Strategy 2025

1. The Australian Wine Revolution 1966-1996
2. The Success Story of Australian Wine
3. 2025 Trends Favour Wine
4. Vision 2025
5. Australian's Wine's Competitive Edge
6. Market Opportunity
7. Resources to Achieve Growth Scenarios
8. Government Partnership Critical to Success
9. Strategies
10. The Next Five Years
11. Implementation of Vision 2025

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5. Australian Wine's Competitive Edge

An essential starting point for any industry undergoing organisational change is an understanding of its strengths and weaknesses relative to its key competitors.

Australian wine author and commentator, James Halliday has undertaken an assessment of the Australian wine industry's competitiveness in three main areas: physical supply factors, human factors and market factors, which ranks Australia's competitive position in 1996 alongside 10 other key wine producing and trading nations.

Australia leads the world in physical supply factors. It has developed excellent varietal choice through vineyard development and it produces consistent quality at all given price points. This makes it a strong competitor to countries such as New Zealand which has climatic restrictions and Traditional Europe (France/ Germany/Spain) which is restricted by appellation control. Australia's lower land costs, a large choice of climate, terroir and moderate water availability means that the nation's natural resources and environment will not restrict expansion.

Australia's closest competitor in terms of physical supply factors will be Chile, as a result of its low cost production, good supplies of quality land and water and its commitment to premium varieties such as Chardonnay and Cabernet Sauvignon.

Australia ranks fourth behind Traditional Europe, Chile and California in terms of its human competitiveness.

Australia compares favourably with Traditional Europe, California and New Zealand in terms of its skilled viticulturists and winemakers (who are equal to the best in the world), and its modern industry infrastructure and research institution network. It is also free of the regulatory rigidity which stifles European viticulture.

Its greatest threat to competitiveness is a lack of government support. Halliday points out that the Federal bureaucracy is strongly antipathetic to the industry and Federal politicians are neutral. This is backed up by a punitive tax system and little facilitative support. State Governments are seen as more supportive.

Australia ranks second to Traditional Europe in terms of market competitiveness, well ahead of other competitors such as Italy, California and Chile. Traditional Europe's dominance of the top end of the market in terms of image, reputation and branding makes it the world market leader.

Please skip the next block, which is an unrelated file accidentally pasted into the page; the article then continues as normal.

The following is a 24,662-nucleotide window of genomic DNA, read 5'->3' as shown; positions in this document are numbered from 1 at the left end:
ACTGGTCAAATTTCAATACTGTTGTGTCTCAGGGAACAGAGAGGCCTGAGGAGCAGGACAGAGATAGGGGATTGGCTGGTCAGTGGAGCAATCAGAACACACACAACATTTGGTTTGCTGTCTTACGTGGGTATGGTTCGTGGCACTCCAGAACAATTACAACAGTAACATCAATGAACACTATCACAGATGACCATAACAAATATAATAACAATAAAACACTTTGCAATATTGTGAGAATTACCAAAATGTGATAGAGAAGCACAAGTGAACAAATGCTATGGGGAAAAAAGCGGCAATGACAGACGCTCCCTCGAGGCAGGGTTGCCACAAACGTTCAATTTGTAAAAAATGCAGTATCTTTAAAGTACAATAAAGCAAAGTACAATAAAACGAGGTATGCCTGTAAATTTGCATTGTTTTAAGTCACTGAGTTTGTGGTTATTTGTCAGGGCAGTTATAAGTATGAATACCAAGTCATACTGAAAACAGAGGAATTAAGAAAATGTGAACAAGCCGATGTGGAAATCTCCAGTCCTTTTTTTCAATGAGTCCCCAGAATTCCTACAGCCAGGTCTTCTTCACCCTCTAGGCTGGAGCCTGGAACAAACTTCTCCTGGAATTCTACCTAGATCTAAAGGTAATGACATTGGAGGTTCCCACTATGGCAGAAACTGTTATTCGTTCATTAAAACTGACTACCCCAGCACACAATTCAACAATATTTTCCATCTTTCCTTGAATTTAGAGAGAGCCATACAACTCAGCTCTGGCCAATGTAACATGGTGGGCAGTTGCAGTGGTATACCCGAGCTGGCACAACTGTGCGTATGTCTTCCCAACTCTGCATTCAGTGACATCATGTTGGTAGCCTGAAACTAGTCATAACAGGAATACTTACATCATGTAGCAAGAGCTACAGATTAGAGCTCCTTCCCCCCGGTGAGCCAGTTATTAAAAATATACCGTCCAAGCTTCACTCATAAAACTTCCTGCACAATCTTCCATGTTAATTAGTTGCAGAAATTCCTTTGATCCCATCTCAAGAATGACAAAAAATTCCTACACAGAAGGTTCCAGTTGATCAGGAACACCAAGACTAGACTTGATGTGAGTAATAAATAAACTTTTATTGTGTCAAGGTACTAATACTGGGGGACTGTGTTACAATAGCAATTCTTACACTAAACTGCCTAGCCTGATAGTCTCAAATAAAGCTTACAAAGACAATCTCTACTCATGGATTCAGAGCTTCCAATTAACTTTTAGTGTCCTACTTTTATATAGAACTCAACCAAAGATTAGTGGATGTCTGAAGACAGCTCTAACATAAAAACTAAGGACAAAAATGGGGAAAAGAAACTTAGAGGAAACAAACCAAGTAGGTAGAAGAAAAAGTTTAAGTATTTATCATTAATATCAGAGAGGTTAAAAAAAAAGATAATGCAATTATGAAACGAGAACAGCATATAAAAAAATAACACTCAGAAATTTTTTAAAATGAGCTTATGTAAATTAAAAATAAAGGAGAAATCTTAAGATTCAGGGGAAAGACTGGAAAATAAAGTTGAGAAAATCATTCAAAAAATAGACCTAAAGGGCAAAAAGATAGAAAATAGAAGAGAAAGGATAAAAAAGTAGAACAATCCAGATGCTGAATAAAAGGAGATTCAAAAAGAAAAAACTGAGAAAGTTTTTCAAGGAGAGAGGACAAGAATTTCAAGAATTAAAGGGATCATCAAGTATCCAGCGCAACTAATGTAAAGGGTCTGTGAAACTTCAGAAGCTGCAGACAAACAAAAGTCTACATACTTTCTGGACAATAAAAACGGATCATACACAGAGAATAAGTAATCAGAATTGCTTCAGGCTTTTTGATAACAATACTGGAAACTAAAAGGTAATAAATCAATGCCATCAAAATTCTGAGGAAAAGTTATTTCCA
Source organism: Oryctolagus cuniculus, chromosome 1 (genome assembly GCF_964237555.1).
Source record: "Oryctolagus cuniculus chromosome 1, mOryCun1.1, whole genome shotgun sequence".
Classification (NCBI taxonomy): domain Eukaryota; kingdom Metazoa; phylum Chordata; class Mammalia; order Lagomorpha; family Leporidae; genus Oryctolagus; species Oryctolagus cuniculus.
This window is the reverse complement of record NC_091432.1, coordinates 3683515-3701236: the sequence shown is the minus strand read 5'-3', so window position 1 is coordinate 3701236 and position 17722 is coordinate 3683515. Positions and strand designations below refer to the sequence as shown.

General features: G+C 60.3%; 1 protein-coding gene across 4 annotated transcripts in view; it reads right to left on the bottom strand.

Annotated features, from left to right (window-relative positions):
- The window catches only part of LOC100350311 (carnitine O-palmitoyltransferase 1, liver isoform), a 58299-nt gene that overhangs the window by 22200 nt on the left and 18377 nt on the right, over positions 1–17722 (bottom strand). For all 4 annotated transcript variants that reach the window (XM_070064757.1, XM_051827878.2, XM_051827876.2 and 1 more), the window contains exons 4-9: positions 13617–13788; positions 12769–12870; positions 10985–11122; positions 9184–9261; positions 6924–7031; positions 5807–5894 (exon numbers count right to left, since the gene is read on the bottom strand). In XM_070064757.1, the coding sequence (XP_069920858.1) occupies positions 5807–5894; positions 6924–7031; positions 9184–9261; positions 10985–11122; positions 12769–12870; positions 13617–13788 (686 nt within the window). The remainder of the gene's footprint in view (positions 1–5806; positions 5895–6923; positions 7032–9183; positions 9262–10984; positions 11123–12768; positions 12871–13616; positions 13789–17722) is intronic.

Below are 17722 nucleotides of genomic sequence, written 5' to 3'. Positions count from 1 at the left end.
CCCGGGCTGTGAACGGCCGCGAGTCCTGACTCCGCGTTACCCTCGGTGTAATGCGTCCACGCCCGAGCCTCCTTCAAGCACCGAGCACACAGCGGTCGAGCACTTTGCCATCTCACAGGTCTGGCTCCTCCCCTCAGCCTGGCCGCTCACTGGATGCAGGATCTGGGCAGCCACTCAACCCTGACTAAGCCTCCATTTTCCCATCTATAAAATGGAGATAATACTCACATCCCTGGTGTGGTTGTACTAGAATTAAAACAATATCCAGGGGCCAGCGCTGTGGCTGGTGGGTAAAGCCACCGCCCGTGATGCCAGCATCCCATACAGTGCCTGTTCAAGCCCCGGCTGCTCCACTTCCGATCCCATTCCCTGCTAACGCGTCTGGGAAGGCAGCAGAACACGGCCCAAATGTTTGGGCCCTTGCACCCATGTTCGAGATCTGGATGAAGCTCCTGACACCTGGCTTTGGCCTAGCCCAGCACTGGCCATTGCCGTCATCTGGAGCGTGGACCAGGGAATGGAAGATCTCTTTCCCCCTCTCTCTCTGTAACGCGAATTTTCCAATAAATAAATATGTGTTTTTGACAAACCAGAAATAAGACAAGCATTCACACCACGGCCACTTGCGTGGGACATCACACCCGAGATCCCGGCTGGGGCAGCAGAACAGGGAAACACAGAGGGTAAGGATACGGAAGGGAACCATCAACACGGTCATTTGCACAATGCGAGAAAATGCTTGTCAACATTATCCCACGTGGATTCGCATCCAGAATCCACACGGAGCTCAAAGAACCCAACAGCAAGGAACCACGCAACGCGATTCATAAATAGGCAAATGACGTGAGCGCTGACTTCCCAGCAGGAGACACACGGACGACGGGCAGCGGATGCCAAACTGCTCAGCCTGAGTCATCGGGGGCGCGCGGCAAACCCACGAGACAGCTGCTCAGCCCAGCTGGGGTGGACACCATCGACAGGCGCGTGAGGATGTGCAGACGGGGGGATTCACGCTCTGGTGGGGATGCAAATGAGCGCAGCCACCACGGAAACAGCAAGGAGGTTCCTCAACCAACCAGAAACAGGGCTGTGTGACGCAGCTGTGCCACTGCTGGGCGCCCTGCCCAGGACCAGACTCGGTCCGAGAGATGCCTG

However, Australia's proactive relationship with and attitude to the market place, its product depth and diversity and its commitment to distribution networks and effective, hands-on promotion have delivered success. The assessment says Australia offers exemplary value for money and is well endowed with world scale corporates.

In summary, Australia's wine industry is strongly competitive because its strengths are across the board Ð strong resource endowment, institutional support and marketing innovation. These advantages will come under increasing competition but Australia is well placed to seize further market share as the leader of New World producers.


The competitive advantage underpinning the 2025 Vision will be created by:

  • an innovative industry culture which enables a responsive adaptation and evolution of resources, technology, skills and institutions to meet consumer needs.
  • demonstrating product leadership in intensity, complexity and diversity of flavour.
  • providing value at every price point.
  • developing image and brand strength.

Australia has the potential to make more rapid progress than its key competitor, Traditional Europe, due to possible advances in quality, cost competitiveness, branding, an improved investment climate and government support. These advances will come about from the implementation of the industry's 2025 Strategy.

If Australia does not improve its position (due to failures in implementation of the strategy) Chile is likely to become an equal competitor by 2001 due to substantial gains in variety choice, quality, skills and industry infrastructure. Italy is also likely to make rapid advances, and though South Africa will benefit from an improvement in varietals, quality and marketing, it is not expected to close the gap.

Overall, Australia can strengthen its competitiveness so that it has a clear lead over Chile and Traditional Europe despite significant gains by Chile, South Africa and Italy.


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WID 2017